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  • Writer's pictureMAC10

Wake Up Call: Jan. 17, 2024

Overnight futures were down in Asia and made their low at the European open. Since then they've been bouncing back which is the same pattern as Tuesday. Yesterday, the futures rallied back from overnight lows but then tanked at the U.S. open. They hit their low ~9:45am U.S. time and then BTFD kicked in until the afternoon when the gains dissipated. This is standard bear market action we've seen many times before.


Overnight News:

Global central banks are dialing back expectations for rate cuts. Yesterday it was in the U.S. by Fed Governor Chris Waller. Today it was ECB Chief Christine Lagarde in Europe.


"(Bloomberg) — Across the world’s biggest markets, traders are finally paying heed to warnings from central banks and winding back bets on aggressive interest-rate cuts this year"


FR: It's about time. There was no reason to believe rate cuts were imminent in the first place. It was merely Wall Street's consensus market call at the end of 2023. Recall that one year ago at the January FOMC, Powell put the kibosh on a Fed pause by saying interest rates are going higher. As of today, there are two weeks until the January FOMC and next week begins the pre-FOMC silent period.


Ironically, last year higher interest rates were a problem for Regional Banks, due to deposit outflow. This year, lower interest rates are posing a problem for banks, via Barron's:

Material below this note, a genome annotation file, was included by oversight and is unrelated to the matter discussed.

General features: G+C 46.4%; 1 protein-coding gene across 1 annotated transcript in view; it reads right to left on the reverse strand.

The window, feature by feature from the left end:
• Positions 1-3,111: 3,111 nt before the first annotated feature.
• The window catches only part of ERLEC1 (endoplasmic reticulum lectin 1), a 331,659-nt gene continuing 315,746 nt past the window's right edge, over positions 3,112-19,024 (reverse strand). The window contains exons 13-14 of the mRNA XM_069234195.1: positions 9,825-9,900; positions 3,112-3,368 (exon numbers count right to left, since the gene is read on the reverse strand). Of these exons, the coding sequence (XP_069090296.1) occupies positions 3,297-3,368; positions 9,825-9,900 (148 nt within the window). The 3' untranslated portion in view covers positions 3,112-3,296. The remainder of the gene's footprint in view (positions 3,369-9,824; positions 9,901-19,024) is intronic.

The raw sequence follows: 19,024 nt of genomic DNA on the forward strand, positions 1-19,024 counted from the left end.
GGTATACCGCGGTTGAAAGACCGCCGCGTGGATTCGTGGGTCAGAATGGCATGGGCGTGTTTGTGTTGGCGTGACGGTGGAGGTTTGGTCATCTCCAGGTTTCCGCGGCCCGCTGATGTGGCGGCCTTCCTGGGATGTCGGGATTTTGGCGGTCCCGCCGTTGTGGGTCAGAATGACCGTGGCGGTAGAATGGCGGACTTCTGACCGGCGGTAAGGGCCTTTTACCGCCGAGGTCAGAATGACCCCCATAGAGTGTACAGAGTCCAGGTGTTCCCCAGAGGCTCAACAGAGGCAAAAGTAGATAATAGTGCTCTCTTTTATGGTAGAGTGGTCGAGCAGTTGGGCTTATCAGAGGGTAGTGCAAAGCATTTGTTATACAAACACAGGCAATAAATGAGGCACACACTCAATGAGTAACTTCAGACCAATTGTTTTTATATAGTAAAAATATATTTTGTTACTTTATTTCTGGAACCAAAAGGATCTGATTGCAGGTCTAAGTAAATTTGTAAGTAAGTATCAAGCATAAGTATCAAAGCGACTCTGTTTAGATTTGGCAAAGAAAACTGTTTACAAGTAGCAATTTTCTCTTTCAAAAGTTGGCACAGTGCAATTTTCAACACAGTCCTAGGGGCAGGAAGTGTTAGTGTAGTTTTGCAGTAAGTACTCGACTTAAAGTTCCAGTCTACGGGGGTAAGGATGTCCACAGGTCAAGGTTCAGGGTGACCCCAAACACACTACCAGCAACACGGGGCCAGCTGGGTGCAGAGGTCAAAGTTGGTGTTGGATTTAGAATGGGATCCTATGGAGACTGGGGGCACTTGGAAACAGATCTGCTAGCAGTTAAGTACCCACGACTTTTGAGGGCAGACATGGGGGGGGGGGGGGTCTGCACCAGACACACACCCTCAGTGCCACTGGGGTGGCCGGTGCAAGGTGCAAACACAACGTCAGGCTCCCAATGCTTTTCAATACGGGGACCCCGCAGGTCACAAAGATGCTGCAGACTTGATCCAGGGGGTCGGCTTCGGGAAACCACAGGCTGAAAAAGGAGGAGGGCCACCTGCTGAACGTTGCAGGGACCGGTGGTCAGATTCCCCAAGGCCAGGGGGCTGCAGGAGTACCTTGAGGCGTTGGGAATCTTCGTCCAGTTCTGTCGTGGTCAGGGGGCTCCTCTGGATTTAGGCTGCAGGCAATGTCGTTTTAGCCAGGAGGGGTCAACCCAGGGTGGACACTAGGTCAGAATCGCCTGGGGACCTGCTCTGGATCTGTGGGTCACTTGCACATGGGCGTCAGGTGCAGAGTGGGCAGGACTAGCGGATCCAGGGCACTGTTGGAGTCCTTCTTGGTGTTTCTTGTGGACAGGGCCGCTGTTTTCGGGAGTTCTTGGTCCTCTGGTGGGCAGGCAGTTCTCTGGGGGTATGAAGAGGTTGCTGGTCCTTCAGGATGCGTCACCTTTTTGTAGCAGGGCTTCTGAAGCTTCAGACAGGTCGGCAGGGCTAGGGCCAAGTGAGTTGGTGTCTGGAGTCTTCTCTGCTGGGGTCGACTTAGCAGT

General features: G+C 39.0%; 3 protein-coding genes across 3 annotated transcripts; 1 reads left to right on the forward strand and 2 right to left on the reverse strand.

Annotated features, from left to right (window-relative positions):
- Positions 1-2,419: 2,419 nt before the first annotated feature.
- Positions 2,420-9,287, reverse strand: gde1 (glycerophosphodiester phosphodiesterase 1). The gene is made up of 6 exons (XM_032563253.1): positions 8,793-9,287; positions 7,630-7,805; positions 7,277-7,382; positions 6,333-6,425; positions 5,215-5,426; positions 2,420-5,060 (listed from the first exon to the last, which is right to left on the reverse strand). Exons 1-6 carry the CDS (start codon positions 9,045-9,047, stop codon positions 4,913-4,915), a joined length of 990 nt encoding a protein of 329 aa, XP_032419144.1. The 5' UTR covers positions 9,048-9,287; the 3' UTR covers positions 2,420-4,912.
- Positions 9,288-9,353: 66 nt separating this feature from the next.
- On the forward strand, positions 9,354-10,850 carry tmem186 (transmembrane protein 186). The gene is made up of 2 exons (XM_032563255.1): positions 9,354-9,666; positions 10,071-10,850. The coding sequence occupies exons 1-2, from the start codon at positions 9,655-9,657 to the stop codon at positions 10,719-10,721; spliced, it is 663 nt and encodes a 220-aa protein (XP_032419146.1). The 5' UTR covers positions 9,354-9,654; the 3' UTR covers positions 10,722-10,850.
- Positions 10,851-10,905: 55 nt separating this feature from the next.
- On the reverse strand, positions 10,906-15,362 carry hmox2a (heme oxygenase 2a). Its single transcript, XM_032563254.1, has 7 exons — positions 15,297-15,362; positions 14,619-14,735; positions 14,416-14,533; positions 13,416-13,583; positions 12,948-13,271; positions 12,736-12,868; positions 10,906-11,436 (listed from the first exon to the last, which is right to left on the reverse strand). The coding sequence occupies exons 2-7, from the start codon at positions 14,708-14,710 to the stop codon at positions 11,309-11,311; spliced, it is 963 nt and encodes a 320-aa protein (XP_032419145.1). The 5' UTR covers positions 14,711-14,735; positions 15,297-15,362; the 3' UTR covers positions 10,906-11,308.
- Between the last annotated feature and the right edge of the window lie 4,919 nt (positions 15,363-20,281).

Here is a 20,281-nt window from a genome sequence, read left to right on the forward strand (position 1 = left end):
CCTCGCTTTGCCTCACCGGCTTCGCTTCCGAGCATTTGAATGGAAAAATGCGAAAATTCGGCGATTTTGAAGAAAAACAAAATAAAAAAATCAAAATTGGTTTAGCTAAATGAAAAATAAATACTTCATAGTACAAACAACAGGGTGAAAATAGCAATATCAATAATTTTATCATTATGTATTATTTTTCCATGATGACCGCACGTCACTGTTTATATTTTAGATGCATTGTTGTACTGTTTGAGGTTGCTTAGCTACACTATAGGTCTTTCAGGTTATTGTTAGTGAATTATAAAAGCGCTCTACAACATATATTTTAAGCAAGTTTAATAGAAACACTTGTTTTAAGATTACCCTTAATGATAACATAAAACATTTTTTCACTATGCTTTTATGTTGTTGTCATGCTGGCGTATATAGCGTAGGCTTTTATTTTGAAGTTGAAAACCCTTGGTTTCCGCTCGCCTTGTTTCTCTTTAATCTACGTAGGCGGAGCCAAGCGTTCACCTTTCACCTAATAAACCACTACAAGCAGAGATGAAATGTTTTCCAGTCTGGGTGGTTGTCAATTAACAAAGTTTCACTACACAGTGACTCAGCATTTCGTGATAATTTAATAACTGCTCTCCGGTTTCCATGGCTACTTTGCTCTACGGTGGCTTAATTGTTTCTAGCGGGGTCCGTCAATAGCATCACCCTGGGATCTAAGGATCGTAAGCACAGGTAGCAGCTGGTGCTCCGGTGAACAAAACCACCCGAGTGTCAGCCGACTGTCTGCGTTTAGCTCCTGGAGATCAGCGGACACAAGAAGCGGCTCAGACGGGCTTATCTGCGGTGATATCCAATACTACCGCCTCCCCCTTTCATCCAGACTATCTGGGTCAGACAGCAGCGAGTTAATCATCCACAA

"Should the Federal Reserve begin cutting interest rates later this year, then some banks could face short-term pressure on earnings, analysts say. The interest they earn on loans will fall. Their funding costs—what they pay depositors—will also fall, but potentially at a slower pace, and thus put pressure on earnings"

What can Powell say that could make banks stabilize - rates are going higher so deposit outflow will continue? Or rates are going lower, so earnings will implode?






Other News:


Markets are finally waking up (literally) to the economic implosion in China. Last night we learned that home prices are collapsing at the fastest pace since 2015: South China Morning Post


"Gold and other metal prices were falling as the latest figures from top consumer China weigh on market sentiment, revealing the country's economy grew at one of its slowest rates in decades last year"


"Meanwhile, the impact of shipping disruptions in the Red Sea seems to be having only a marginal impact on commodities"


FR: When it comes to commodities or any other market, when there are competing forces driving prices higher and lower, it comes down to which is the over-riding factor in the long-term. The conflict in Gaza is similar to the conflict in the Ukraine, it's providing a short-term supply boost to prices, but in the long-term it can't offset falling demand.








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